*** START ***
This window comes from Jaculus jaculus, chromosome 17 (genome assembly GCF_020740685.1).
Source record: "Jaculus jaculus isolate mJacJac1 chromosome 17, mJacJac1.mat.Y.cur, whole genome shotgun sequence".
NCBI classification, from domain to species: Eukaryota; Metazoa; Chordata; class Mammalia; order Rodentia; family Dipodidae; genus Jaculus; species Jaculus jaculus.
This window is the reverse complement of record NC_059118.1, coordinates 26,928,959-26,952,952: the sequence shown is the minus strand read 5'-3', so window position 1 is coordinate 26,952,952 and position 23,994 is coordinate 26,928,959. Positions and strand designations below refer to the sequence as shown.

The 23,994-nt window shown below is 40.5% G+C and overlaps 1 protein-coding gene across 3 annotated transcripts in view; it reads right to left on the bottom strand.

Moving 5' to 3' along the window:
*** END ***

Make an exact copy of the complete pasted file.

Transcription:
This window comes from Jaculus jaculus, chromosome 17 (genome assembly GCF_020740685.1).
Source record: "Jaculus jaculus isolate mJacJac1 chromosome 17, mJacJac1.mat.Y.cur, whole genome shotgun sequence".
NCBI classification, from domain to species: Eukaryota; Metazoa; Chordata; class Mammalia; order Rodentia; family Dipodidae; genus Jaculus; species Jaculus jaculus.
This window is the reverse complement of record NC_059118.1, coordinates 26,928,959-26,952,952: the sequence shown is the minus strand read 5'-3', so window position 1 is coordinate 26,952,952 and position 23,994 is coordinate 26,928,959. Positions and strand designations below refer to the sequence as shown.

The 23,994-nt window shown below is 40.5% G+C and overlaps 1 protein-coding gene across 3 annotated transcripts in view; it reads right to left on the bottom strand.

Moving 5' to 3' along the window: